I received this question about an important issue that comes up for all new vegetarians at some point, so now's the perfect time to answer it:
Dear Tofuducken:Dear Magdalen,
I have just recently become a Vegetarian but my family does not know this. I have a large and traditional family that will be having Thanksgiving dinner. There will be 20 - 30 people attending and there is no way they will not notice that I am not eating meat. Food is very important to them and they would not understand and be offended if I didn't eat the food they spent days preparing. This would be the absolute worst time to reveal being vegetarian and it would very possibly ruin the entire day. Explaining it to just my parents would be difficult enough but to scores of relatives... I just don't want to go through that. Am I justified in eating meat this one time to protect everyone's holiday and allow myself to "come out" in my own time?
Please help, quick!
- The Word of Dobbs tells us that as fully paid SubGenius Members, we hold an official, all-inclusive Divine Excuse. This means that whatever you ultimately decide to do, you should DO THE HELL OUT OF IT and not look back. Guilt is the most slack-stealing state of mind of all. Try your best to be a good person, do what seems right at the time, learn from the past but let go of the guilt and move on. If you choose to fake being a carnivore to avoid a huge drama that you just can't handle right now, leave the guilt on the plate with the bones. This ethical decision is clear, because you actually have no control over the fate of the turkey that will be served to your family. There is no way you could have saved that turkey no matter what you did. So do what's best for yourself. Here are some options:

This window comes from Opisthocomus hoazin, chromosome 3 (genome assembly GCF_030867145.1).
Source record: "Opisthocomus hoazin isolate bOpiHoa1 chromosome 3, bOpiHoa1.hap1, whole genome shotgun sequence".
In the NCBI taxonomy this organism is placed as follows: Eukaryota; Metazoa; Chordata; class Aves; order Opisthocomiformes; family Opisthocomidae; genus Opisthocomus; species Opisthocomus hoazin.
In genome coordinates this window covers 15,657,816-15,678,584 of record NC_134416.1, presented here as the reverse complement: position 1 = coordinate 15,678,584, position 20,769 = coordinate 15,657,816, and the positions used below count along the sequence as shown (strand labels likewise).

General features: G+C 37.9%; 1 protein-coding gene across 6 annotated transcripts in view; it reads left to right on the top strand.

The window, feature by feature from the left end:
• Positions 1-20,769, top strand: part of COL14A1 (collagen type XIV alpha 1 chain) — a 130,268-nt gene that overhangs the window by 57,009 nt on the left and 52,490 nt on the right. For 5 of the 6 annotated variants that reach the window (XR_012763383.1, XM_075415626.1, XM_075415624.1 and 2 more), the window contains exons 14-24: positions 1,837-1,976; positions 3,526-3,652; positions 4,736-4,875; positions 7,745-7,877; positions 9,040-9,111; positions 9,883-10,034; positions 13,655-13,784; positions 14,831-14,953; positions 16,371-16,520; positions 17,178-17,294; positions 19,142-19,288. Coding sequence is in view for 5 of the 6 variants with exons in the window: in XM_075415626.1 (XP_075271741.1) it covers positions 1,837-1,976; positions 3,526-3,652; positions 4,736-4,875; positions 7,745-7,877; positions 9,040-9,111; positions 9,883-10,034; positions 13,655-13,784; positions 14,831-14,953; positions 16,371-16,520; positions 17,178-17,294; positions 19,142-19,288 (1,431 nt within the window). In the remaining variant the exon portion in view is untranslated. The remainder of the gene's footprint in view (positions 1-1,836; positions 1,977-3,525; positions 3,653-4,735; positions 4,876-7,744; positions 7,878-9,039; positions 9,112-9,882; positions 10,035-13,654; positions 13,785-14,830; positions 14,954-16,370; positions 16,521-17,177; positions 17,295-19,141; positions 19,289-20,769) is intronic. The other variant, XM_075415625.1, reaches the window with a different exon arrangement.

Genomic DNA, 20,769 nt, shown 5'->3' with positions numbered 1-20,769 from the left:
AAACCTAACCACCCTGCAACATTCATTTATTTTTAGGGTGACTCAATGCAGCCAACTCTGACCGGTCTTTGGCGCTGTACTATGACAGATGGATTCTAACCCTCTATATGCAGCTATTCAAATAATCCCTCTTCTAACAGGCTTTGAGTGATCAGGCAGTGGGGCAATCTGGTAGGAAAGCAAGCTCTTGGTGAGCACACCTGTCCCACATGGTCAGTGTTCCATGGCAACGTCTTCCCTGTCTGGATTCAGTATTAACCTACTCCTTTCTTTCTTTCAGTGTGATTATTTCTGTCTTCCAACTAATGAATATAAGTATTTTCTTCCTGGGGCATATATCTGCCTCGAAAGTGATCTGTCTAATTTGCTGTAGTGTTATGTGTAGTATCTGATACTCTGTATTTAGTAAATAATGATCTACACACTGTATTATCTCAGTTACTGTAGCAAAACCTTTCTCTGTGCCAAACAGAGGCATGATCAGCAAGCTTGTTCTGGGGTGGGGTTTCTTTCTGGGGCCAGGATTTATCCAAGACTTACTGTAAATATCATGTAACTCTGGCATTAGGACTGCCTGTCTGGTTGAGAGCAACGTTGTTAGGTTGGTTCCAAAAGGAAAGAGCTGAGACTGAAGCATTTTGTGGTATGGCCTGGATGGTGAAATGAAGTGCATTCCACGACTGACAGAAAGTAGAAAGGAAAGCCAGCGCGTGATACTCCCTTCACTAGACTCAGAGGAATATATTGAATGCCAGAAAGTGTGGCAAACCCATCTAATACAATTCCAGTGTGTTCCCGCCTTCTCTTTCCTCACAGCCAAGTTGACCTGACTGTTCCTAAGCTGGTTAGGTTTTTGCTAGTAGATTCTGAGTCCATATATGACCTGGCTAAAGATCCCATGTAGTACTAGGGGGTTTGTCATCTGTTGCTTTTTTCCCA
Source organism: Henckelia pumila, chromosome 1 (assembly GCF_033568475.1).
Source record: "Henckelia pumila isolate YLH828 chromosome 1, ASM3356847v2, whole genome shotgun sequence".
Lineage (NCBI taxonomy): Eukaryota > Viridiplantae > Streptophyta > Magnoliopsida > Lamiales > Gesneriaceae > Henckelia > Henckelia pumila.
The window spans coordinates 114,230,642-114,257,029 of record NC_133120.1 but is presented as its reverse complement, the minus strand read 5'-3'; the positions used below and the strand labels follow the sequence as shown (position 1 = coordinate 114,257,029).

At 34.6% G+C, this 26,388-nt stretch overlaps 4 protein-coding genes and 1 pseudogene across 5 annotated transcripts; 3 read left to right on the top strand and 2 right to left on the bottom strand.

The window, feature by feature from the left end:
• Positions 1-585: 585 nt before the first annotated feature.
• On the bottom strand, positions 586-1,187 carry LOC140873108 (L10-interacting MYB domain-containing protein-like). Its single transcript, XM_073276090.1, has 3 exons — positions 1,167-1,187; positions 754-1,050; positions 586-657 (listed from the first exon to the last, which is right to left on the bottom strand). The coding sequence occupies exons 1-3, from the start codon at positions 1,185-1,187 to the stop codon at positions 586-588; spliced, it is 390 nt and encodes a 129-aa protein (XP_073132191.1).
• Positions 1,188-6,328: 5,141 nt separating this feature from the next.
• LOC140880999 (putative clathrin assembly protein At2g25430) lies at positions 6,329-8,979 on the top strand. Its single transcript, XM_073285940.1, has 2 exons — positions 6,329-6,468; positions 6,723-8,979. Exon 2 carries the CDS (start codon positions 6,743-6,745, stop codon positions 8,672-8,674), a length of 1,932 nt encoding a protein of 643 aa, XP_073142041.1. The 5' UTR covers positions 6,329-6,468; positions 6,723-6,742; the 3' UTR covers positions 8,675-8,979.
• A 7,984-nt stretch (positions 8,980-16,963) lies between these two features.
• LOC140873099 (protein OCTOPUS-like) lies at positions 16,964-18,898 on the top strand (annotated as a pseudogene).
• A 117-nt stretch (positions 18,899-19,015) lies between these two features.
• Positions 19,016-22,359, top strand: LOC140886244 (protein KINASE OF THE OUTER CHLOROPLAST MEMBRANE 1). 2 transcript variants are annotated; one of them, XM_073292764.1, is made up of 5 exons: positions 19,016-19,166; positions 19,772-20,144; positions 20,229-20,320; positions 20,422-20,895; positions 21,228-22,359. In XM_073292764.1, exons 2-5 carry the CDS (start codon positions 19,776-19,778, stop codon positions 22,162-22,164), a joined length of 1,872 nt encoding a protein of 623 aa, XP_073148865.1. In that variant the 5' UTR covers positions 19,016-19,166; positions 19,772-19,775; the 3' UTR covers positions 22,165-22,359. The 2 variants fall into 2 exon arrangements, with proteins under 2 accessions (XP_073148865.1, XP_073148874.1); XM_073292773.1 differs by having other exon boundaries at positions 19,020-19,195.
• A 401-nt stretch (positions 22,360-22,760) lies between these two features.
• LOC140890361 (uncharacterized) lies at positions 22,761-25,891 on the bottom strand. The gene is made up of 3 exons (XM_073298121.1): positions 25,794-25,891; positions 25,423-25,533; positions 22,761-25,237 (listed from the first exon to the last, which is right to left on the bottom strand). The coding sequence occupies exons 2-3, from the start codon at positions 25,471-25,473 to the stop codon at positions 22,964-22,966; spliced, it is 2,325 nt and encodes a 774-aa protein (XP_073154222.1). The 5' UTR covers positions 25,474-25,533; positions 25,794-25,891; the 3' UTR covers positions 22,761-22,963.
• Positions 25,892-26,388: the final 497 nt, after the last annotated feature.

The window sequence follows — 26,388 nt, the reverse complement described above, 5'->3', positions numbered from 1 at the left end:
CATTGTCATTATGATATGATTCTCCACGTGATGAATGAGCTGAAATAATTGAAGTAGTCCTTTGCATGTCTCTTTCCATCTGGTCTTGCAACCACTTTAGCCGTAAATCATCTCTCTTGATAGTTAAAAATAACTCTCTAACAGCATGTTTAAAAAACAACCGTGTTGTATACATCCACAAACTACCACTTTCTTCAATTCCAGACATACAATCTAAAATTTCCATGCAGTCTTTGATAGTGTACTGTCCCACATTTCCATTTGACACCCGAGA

- Fake it and get over it. Treat the whole event like a movie or play that you're acting a scene in, and just do what everyone expects, keep your head down, and get the hell out of there as soon as you can.
- A lot of people choose this route because even though experts tell us it's best to air all our grievances and be ourselves at all times and fight for what we believe in no matter what, sometimes you just want to see your family, hang with your cousins, have a good time, and then call it a night. And that is okay. Issues will get resolved when it's the right time for them to come up, and if you're not feeling ready to defend your choice, you don't have to start that battle right now.
- Liven things up! If you're feeling more energetic and self-confident, and you do feel like it's time to have this conversation with your family, look at it like an adventure! This will be ONE Thanksgiving that gets talked about for years! You can be sure nobody's going to forget YOUR name when they get out the photo albums!
- Start by arriving all Gothed-out, and announce you're a Satanist. Then when the family's worked up and all screaming and crying, whip off the fake pentagram nose ring and inverted-crucifix necklace and announce, "No, not really! But I am a vegetarian! And I brought a Tofurkey so you can see what my people eat on this joyous occasion!" That should make the evening fly by!
- Appeal to their better natures. The success of this one may vary depending on your family's character and composition. If they are lobbyists for the Beef industry you're probably screwed no matter what. If they're kindly, reasonable people, you might try bringing some videos or pamphlets explaining your choice in rational, nonconfrontational terms, and just communicating assertively but respectfully that you have made the choice not to consume meat any longer, so you won't be participating in that part of the meal, though you still love everyone and can't wait to try the mashed potatoes.